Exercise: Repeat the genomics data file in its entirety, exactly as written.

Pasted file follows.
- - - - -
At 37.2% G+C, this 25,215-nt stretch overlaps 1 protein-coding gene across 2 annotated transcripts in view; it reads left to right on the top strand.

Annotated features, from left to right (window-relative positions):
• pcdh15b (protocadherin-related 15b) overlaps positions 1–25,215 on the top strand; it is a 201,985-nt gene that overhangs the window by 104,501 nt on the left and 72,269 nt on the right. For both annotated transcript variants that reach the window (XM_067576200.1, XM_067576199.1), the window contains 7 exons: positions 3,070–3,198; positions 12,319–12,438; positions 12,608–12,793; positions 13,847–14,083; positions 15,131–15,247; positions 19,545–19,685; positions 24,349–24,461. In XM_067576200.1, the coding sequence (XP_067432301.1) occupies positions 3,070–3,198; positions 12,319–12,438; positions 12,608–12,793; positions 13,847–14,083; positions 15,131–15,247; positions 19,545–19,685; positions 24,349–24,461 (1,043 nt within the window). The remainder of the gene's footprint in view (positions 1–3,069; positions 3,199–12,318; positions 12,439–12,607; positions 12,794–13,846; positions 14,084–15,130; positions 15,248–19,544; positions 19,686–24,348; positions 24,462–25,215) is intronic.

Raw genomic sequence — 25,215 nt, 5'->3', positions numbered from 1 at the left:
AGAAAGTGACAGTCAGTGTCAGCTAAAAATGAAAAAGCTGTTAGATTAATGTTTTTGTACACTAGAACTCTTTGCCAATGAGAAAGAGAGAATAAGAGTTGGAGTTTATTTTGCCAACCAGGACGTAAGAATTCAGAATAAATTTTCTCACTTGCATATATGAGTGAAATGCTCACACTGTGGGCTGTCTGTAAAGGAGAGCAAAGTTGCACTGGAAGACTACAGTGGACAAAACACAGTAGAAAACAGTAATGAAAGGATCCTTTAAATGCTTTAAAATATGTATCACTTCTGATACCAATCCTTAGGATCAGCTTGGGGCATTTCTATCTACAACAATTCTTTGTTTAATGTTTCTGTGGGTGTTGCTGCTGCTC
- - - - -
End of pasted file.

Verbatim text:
At 37.2% G+C, this 25,215-nt stretch overlaps 1 protein-coding gene across 2 annotated transcripts in view; it reads left to right on the top strand.

Annotated features, from left to right (window-relative positions):
• pcdh15b (protocadherin-related 15b) overlaps positions 1–25,215 on the top strand; it is a 201,985-nt gene that overhangs the window by 104,501 nt on the left and 72,269 nt on the right. For both annotated transcript variants that reach the window (XM_067576200.1, XM_067576199.1), the window contains 7 exons: positions 3,070–3,198; positions 12,319–12,438; positions 12,608–12,793; positions 13,847–14,083; positions 15,131–15,247; positions 19,545–19,685; positions 24,349–24,461. In XM_067576200.1, the coding sequence (XP_067432301.1) occupies positions 3,070–3,198; positions 12,319–12,438; positions 12,608–12,793; positions 13,847–14,083; positions 15,131–15,247; positions 19,545–19,685; positions 24,349–24,461 (1,043 nt within the window). The remainder of the gene's footprint in view (positions 1–3,069; positions 3,199–12,318; positions 12,439–12,607; positions 12,794–13,846; positions 14,084–15,130; positions 15,248–19,544; positions 19,686–24,348; positions 24,462–25,215) is intronic.

Raw genomic sequence — 25,215 nt, 5'->3', positions numbered from 1 at the left:
AGAAAGTGACAGTCAGTGTCAGCTAAAAATGAAAAAGCTGTTAGATTAATGTTTTTGTACACTAGAACTCTTTGCCAATGAGAAAGAGAGAATAAGAGTTGGAGTTTATTTTGCCAACCAGGACGTAAGAATTCAGAATAAATTTTCTCACTTGCATATATGAGTGAAATGCTCACACTGTGGGCTGTCTGTAAAGGAGAGCAAAGTTGCACTGGAAGACTACAGTGGACAAAACACAGTAGAAAACAGTAATGAAAGGATCCTTTAAATGCTTTAAAATATGTATCACTTCTGATACCAATCCTTAGGATCAGCTTGGGGCATTTCTATCTACAACAATTCTTTGTTTAATGTTTCTGTGGGTGTTGCTGCTGCTC